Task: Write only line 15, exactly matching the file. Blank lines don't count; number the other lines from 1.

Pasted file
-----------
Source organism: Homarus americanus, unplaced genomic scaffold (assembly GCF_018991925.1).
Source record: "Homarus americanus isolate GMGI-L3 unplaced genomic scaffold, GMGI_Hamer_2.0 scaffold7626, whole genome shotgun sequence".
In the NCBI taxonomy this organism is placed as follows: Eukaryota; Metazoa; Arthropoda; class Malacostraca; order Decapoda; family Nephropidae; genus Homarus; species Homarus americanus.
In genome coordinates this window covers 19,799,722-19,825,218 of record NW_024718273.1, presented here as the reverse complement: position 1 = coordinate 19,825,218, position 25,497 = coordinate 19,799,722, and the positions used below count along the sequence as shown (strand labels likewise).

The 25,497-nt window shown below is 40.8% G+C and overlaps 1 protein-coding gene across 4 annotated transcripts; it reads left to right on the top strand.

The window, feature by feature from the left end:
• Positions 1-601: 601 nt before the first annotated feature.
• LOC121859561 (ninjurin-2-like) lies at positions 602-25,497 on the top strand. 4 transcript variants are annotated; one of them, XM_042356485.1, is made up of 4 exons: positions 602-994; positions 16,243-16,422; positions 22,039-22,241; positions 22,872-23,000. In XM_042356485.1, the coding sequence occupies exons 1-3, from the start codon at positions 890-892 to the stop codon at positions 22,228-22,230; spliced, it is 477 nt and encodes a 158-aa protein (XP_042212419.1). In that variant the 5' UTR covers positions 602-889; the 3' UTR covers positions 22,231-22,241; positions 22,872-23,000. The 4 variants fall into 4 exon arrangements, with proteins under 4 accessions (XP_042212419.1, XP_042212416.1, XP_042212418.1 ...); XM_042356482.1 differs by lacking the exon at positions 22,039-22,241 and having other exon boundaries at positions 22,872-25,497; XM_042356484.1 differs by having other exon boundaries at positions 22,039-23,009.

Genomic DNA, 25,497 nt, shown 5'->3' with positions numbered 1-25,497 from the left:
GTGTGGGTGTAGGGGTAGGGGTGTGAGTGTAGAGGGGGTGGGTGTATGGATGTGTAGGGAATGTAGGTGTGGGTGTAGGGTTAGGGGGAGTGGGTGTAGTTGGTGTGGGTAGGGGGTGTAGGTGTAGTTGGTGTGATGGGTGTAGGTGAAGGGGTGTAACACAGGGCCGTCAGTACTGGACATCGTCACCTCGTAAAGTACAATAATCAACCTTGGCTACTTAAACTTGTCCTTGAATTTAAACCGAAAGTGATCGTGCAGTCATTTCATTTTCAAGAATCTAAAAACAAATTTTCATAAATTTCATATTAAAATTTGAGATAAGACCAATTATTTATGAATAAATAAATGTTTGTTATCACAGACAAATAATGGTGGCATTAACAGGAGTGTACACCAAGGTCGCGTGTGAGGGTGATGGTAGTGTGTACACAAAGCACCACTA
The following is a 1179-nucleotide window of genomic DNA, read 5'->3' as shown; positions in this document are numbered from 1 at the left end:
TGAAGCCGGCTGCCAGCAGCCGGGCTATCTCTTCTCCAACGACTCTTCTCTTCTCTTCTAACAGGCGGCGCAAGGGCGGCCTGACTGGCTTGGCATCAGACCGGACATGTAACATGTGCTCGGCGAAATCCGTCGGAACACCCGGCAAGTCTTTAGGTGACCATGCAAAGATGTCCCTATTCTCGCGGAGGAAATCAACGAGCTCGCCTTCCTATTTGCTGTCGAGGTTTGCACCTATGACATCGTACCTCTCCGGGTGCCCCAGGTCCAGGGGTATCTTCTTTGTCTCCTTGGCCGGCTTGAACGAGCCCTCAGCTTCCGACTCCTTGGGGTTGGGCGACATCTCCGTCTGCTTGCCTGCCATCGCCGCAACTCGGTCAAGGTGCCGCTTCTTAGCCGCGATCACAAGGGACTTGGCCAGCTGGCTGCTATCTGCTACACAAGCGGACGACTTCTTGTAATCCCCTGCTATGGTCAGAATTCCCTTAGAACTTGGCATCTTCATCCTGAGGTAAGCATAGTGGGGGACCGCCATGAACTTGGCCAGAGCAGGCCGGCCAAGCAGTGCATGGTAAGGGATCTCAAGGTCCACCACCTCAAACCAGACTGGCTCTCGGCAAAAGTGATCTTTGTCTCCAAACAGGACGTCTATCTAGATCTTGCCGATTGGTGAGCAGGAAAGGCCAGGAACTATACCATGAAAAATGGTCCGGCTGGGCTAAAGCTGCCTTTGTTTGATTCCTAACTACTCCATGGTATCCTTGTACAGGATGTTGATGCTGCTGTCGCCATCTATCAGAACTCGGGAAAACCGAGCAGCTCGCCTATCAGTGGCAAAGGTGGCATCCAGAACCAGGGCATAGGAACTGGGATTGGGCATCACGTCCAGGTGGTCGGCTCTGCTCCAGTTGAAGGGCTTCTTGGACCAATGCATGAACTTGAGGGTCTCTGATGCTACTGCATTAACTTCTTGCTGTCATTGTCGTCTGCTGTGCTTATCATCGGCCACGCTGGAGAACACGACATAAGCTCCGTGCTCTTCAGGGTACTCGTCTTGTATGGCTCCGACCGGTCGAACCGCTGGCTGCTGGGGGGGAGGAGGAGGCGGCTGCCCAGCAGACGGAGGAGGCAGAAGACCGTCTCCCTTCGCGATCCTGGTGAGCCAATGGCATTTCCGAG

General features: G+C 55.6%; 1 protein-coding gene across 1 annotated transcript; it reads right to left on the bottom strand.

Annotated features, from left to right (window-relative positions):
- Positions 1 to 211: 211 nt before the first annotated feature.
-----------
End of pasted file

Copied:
- Positions 1 to 211: 211 nt before the first annotated feature.